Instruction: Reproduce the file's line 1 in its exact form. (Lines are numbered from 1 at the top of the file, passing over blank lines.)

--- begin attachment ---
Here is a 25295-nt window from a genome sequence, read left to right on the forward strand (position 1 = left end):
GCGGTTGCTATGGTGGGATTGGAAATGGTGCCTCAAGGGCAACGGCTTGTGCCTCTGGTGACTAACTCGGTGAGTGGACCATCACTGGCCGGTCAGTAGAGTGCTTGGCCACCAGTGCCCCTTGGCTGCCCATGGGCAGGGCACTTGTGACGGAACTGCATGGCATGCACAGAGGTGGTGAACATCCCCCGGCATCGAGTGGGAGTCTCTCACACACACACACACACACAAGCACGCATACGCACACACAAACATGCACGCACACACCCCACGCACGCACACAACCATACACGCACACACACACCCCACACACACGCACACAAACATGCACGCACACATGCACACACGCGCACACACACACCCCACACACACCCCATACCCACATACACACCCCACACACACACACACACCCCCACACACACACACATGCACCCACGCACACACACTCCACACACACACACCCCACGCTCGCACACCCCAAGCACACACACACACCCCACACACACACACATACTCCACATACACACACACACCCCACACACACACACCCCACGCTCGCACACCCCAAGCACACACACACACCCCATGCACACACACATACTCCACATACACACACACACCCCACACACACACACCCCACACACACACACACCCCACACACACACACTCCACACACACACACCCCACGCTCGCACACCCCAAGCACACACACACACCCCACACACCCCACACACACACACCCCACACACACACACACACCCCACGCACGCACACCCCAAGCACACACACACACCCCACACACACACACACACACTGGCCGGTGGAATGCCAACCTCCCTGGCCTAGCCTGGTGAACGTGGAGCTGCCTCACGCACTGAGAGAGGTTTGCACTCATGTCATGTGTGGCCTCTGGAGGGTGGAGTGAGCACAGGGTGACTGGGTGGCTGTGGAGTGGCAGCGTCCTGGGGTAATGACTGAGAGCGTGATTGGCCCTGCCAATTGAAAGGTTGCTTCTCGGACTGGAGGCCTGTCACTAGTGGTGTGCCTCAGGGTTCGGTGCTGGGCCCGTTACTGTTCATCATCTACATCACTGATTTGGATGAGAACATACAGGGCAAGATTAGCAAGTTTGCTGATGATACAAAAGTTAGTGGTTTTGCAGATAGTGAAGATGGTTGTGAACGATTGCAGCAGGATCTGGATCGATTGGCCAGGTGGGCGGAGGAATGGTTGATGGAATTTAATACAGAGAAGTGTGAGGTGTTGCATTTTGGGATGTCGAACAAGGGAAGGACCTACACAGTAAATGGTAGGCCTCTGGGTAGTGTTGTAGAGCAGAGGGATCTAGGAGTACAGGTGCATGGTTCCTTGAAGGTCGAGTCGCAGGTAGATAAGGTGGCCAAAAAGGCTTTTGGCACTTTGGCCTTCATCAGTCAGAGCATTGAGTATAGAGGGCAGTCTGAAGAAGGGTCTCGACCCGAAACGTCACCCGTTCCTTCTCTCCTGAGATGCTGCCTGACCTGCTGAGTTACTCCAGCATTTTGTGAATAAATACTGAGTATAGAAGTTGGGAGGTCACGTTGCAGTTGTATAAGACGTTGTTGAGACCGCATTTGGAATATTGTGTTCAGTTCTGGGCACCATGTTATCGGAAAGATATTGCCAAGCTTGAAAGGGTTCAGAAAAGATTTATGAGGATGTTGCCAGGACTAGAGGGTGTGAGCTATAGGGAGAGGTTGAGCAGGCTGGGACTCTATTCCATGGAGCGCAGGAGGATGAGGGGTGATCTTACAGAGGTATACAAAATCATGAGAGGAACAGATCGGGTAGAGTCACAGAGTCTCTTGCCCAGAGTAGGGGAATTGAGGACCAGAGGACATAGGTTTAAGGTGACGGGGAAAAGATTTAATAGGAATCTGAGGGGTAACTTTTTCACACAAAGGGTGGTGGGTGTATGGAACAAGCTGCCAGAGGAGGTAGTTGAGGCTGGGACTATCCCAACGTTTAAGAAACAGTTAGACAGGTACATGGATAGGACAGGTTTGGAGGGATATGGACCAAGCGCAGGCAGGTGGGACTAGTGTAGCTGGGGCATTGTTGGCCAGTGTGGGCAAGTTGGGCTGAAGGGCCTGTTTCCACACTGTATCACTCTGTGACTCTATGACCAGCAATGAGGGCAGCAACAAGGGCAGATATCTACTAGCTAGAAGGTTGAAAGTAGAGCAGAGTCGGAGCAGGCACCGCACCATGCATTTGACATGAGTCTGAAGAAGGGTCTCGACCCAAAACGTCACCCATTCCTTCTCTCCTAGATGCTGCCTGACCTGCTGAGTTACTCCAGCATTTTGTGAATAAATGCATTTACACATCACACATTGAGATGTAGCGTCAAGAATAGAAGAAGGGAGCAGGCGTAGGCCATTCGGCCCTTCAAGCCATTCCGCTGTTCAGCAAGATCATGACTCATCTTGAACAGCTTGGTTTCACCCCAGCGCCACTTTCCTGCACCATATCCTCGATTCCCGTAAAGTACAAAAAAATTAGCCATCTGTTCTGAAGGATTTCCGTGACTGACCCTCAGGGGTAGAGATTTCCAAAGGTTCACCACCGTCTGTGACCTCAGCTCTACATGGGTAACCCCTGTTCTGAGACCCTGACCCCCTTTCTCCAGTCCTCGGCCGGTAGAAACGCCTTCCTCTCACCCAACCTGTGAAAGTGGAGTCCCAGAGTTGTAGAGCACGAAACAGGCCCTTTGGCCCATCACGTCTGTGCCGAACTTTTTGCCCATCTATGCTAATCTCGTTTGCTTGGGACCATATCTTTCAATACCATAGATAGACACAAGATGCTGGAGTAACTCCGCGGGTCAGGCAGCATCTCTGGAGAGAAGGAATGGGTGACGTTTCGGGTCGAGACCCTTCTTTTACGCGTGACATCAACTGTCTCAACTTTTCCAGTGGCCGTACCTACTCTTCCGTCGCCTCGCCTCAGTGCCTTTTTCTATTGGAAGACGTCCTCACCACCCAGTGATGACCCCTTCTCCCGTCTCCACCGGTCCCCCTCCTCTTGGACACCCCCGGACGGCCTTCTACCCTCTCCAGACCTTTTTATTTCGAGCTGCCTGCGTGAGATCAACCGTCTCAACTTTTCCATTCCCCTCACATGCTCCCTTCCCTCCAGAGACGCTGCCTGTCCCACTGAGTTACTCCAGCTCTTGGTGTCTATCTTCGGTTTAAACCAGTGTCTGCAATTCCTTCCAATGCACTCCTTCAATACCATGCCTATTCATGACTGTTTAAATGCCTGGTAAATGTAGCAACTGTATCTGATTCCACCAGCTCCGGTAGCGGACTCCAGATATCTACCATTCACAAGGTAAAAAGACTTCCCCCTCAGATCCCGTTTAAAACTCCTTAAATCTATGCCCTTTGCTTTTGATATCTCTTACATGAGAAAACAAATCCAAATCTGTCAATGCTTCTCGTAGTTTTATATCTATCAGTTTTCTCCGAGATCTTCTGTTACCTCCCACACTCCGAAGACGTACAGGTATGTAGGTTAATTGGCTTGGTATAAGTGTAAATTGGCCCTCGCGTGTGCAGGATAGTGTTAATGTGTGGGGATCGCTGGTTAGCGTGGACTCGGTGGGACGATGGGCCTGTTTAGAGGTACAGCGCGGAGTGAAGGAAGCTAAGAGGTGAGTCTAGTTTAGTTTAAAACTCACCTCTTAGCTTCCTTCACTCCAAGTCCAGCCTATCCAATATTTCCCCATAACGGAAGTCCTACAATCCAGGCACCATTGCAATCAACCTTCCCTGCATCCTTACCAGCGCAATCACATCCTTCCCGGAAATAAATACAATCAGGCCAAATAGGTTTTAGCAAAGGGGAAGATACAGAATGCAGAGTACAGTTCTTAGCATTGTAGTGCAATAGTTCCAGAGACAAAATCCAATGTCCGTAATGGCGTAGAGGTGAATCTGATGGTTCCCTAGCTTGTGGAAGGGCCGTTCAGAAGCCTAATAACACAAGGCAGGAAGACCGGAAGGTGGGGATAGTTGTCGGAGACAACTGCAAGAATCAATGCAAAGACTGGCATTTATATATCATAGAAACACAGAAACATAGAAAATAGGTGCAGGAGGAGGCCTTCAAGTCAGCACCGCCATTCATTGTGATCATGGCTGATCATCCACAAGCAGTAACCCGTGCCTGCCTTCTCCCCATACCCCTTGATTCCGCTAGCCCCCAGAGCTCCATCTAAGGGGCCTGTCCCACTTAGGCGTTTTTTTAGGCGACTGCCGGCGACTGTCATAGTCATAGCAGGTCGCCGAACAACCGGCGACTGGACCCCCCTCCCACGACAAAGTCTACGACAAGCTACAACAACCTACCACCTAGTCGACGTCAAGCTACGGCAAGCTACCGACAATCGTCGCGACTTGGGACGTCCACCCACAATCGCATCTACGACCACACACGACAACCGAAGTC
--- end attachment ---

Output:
Here is a 25295-nt window from a genome sequence, read left to right on the forward strand (position 1 = left end):